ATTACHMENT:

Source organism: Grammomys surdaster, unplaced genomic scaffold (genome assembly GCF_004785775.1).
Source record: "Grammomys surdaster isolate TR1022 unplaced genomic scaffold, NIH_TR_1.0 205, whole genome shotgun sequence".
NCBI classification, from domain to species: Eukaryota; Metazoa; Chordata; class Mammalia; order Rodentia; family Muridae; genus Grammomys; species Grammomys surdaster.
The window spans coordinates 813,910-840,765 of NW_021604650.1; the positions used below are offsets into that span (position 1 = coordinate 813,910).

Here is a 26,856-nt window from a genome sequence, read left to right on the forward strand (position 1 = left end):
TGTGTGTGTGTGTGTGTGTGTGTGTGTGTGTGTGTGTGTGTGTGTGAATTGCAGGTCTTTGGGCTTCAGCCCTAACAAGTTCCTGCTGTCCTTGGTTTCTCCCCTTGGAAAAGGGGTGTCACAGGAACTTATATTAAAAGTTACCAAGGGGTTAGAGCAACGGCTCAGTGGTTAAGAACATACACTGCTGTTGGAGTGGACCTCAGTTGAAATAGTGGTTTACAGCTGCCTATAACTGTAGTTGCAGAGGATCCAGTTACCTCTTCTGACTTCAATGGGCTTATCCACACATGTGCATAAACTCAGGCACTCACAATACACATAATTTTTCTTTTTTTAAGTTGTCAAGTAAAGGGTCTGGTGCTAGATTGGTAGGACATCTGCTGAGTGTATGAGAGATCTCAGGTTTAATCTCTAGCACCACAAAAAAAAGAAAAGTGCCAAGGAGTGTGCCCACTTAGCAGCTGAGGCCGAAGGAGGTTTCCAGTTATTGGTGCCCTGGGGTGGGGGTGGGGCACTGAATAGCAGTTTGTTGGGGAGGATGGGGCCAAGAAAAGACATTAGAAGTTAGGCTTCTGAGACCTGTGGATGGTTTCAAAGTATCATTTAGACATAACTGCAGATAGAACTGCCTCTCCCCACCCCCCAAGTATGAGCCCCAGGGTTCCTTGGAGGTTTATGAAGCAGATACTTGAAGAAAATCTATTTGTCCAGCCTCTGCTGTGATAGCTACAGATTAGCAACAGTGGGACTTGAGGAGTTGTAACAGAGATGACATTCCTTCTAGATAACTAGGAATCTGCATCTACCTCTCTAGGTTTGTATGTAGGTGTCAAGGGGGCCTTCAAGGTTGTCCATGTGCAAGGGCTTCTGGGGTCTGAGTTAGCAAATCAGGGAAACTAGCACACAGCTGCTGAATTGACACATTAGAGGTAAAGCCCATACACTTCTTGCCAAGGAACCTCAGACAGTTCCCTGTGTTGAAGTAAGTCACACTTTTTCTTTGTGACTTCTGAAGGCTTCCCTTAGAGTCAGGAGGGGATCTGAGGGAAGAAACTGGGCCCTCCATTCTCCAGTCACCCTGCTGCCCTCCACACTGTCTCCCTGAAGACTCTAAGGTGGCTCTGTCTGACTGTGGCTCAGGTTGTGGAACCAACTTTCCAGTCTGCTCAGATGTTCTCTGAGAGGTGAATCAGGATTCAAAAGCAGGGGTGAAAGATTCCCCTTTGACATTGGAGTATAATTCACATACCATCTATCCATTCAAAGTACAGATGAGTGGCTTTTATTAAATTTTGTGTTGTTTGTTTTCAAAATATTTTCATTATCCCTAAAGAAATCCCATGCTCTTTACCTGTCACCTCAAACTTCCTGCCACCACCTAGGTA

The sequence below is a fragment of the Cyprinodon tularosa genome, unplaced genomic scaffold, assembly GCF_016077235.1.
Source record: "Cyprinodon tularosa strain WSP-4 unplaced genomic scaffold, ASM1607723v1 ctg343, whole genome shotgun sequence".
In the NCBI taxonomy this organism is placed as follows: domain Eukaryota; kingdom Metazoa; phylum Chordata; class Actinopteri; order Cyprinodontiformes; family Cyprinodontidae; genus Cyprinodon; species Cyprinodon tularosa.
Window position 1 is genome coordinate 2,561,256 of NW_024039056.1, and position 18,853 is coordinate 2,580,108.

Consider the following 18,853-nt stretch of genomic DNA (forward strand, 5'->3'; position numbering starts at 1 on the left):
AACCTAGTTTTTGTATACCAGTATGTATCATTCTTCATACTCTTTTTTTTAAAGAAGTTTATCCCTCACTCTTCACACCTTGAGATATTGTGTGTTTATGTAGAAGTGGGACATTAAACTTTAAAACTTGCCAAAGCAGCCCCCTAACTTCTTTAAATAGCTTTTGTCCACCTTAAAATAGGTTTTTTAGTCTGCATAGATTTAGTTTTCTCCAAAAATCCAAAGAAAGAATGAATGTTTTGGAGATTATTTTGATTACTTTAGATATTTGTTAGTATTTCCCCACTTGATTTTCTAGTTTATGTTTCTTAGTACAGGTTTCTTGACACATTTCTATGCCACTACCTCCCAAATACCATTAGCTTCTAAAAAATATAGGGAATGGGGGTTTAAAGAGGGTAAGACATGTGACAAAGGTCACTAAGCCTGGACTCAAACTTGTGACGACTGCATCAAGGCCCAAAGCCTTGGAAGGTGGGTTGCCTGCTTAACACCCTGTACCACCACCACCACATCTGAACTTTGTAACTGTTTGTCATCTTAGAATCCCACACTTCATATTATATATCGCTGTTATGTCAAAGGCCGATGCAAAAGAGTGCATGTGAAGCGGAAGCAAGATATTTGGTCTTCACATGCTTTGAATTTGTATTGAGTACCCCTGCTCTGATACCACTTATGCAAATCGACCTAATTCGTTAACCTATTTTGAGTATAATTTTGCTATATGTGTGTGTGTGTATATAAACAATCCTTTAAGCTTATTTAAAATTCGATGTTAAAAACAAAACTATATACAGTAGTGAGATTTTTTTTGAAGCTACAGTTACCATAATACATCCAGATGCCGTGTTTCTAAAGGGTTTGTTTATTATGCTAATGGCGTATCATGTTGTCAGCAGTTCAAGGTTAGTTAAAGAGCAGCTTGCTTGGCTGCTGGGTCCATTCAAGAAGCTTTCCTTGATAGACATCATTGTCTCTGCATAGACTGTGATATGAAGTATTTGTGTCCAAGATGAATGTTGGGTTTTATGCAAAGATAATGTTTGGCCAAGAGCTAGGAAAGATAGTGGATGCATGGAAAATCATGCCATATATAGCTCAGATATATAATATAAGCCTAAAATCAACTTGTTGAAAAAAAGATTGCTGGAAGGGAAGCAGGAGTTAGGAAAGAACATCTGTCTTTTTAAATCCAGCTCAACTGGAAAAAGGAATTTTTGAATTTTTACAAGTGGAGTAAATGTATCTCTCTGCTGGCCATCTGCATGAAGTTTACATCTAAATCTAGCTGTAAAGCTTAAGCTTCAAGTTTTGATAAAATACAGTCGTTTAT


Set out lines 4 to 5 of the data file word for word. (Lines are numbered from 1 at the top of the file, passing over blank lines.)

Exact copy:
The window spans coordinates 813,910-840,765 of NW_021604650.1; the positions used below are offsets into that span (position 1 = coordinate 813,910).

Here is a 26,856-nt window from a genome sequence, read left to right on the forward strand (position 1 = left end):